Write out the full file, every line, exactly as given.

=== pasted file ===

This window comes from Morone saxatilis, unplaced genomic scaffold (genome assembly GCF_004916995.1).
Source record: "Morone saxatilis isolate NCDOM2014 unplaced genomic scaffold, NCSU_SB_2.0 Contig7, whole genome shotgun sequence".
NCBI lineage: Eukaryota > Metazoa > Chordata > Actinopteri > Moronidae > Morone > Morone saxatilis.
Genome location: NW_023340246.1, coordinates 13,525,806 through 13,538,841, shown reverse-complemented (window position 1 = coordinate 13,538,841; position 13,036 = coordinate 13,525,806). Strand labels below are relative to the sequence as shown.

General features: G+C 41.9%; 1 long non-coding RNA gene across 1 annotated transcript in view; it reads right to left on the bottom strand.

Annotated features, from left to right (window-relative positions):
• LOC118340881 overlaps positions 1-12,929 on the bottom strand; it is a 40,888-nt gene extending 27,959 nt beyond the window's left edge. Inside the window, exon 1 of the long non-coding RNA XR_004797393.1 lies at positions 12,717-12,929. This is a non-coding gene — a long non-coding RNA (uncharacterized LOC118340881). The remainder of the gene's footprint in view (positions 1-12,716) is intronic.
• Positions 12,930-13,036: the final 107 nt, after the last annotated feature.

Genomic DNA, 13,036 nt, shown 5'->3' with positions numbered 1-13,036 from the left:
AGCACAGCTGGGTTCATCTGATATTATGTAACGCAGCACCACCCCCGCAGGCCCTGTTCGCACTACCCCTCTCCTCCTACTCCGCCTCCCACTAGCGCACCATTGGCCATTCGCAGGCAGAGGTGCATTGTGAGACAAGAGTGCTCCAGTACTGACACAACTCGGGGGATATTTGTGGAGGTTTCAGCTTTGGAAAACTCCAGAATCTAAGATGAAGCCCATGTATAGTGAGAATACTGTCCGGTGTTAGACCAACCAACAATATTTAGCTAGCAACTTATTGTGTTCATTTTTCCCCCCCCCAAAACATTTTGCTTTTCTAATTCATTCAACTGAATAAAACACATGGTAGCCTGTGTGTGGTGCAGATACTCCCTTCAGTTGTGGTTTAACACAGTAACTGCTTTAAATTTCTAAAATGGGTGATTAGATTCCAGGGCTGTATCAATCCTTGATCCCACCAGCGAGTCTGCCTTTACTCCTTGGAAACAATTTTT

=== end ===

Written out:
This window comes from Morone saxatilis, unplaced genomic scaffold (genome assembly GCF_004916995.1).
Source record: "Morone saxatilis isolate NCDOM2014 unplaced genomic scaffold, NCSU_SB_2.0 Contig7, whole genome shotgun sequence".
NCBI lineage: Eukaryota > Metazoa > Chordata > Actinopteri > Moronidae > Morone > Morone saxatilis.
Genome location: NW_023340246.1, coordinates 13,525,806 through 13,538,841, shown reverse-complemented (window position 1 = coordinate 13,538,841; position 13,036 = coordinate 13,525,806). Strand labels below are relative to the sequence as shown.

General features: G+C 41.9%; 1 long non-coding RNA gene across 1 annotated transcript in view; it reads right to left on the bottom strand.

Annotated features, from left to right (window-relative positions):
• LOC118340881 overlaps positions 1-12,929 on the bottom strand; it is a 40,888-nt gene extending 27,959 nt beyond the window's left edge. Inside the window, exon 1 of the long non-coding RNA XR_004797393.1 lies at positions 12,717-12,929. This is a non-coding gene — a long non-coding RNA (uncharacterized LOC118340881). The remainder of the gene's footprint in view (positions 1-12,716) is intronic.
• Positions 12,930-13,036: the final 107 nt, after the last annotated feature.

Genomic DNA, 13,036 nt, shown 5'->3' with positions numbered 1-13,036 from the left:
AGCACAGCTGGGTTCATCTGATATTATGTAACGCAGCACCACCCCCGCAGGCCCTGTTCGCACTACCCCTCTCCTCCTACTCCGCCTCCCACTAGCGCACCATTGGCCATTCGCAGGCAGAGGTGCATTGTGAGACAAGAGTGCTCCAGTACTGACACAACTCGGGGGATATTTGTGGAGGTTTCAGCTTTGGAAAACTCCAGAATCTAAGATGAAGCCCATGTATAGTGAGAATACTGTCCGGTGTTAGACCAACCAACAATATTTAGCTAGCAACTTATTGTGTTCATTTTTCCCCCCCCCAAAACATTTTGCTTTTCTAATTCATTCAACTGAATAAAACACATGGTAGCCTGTGTGTGGTGCAGATACTCCCTTCAGTTGTGGTTTAACACAGTAACTGCTTTAAATTTCTAAAATGGGTGATTAGATTCCAGGGCTGTATCAATCCTTGATCCCACCAGCGAGTCTGCCTTTACTCCTTGGAAACAATTTTT